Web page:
Image: Professor Nandita de Souza at the ICR's Cancer Research UK Cancer Imaging Centre.
A weight loss drug available over the counter in the UK could help women with treatment-resistant ovarian cancer respond to chemotherapy again, a new study suggests.
Researchers from The Institute of Cancer Research, London, treated chemotherapy-resistant ovarian cancer in mice with the obesity drug orlistat – the active ingredient in some slimming pills.
Orlistat helped the ovarian cancers become sensitive to the chemotherapy treatment cisplatin and delayed tumour growth, compared with using either treatment alone.
The study was published in the International Journal of Cancer, and was funded by the Cancer Research UK Cancer Imaging Centre at the ICR.
Chemotherapy is one of the main treatment options for ovarian cancer, but once resistance develops it can be very difficult to treat the disease.
Weight loss drug orlistat could treat cancer
Orlistat is the active ingredient of drugs available in the UK which can help people lose weight.
It works by blocking the enzymes in the stomach and intestines that break down fat from the diet, reducing the absorption of fat into the body. Orlistat has also been found to prevent the activity of another protein in cells called fatty acid synthase (FASN), which builds fatty acids.
Many types of cancer produce more fatty acids than normal to help cancer cells grow, a process which is regulated by FASN.
Increased FASN activity is linked to more aggressive cancers and drug resistance, so orlistat could potentially enhance cancer treatment by blocking the activity of FASN.
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Orlistat recovers sensitivity to chemotherapy
ICR researchers used combinations of orlistat and the chemotherapy drug cisplatin to treat chemotherapy resistant ovarian cancers grown in mice.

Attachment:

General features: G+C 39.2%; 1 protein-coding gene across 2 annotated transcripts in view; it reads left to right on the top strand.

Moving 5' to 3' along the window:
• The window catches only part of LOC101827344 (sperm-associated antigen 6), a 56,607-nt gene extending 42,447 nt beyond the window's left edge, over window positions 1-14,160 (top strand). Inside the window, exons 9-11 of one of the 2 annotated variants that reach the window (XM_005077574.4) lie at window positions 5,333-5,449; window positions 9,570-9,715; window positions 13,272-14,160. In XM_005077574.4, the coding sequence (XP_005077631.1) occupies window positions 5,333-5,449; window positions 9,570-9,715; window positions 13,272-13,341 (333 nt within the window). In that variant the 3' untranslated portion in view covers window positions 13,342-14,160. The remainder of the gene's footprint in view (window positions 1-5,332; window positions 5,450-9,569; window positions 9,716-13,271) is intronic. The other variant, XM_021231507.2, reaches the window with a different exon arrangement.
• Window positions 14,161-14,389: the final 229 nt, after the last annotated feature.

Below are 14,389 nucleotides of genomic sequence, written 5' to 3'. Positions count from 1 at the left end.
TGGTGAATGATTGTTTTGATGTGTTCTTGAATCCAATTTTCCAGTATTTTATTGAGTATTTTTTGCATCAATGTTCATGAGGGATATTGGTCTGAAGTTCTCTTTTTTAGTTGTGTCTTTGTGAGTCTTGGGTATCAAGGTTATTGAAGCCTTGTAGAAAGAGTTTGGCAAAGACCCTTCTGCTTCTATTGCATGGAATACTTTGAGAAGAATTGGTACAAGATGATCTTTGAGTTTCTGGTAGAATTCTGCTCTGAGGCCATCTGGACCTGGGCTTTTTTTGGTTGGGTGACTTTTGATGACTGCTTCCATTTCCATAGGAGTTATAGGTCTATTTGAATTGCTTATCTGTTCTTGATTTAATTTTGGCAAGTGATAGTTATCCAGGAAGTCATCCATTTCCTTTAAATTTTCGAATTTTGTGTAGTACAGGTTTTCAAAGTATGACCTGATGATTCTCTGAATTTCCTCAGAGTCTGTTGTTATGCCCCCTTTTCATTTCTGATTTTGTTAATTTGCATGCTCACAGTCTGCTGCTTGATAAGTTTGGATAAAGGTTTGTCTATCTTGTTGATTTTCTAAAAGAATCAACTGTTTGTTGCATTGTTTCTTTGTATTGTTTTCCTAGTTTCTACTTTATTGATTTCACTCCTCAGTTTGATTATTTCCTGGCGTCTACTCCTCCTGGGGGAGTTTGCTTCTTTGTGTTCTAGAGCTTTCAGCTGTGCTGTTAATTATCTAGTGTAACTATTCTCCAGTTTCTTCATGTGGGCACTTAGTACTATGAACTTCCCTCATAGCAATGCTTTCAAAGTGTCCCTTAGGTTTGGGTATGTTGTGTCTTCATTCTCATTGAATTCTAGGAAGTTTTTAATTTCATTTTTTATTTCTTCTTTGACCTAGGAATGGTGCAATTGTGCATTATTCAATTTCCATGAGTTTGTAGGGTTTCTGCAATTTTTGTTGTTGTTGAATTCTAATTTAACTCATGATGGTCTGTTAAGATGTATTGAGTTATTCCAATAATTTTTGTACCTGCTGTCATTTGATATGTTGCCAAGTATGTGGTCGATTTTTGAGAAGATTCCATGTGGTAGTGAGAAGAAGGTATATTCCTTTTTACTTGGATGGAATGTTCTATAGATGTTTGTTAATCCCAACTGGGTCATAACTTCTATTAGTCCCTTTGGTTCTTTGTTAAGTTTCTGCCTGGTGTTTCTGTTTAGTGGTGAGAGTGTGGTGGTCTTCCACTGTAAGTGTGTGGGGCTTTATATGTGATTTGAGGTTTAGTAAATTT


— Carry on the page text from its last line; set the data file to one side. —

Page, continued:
They found that orlistat together with the chemotherapy treatment cisplatin was much more effective than either treatment alone.
Mice treated with orlistat and cisplatin showed significant delays in tumour growth, compared with untreated mice.
Importantly, they saw this combination treatment did not cause weight loss in mice at the doses they used.
This suggests that in the future, patients might be able to benefit from the possible anti-cancer effects of orlistat without losing weight, which could be problematic for people with cancer.
Improving outcomes for ‘tried and tested’ cancer treatments
Study lead author Dr Yuen-Li Chung, senior staff scientist in the Cancer Research UK Cancer Imaging Centre at the ICR, said:
“Chemotherapy is a tried and tested way of treating cancer, so it’s important to find new drug combinations that keep them working in cancer as long as possible. Our research shows that the weight-loss drug orlistat, previously shown to have anti-tumour effects in a range of cancers, can recover ovarian cancer’s sensitivity to cisplatin in mice.
“Our research shows that combining orlistat with cisplatin could potentially be an effective way to treat women with advanced ovarian cancer that has stopped responding to chemotherapy.”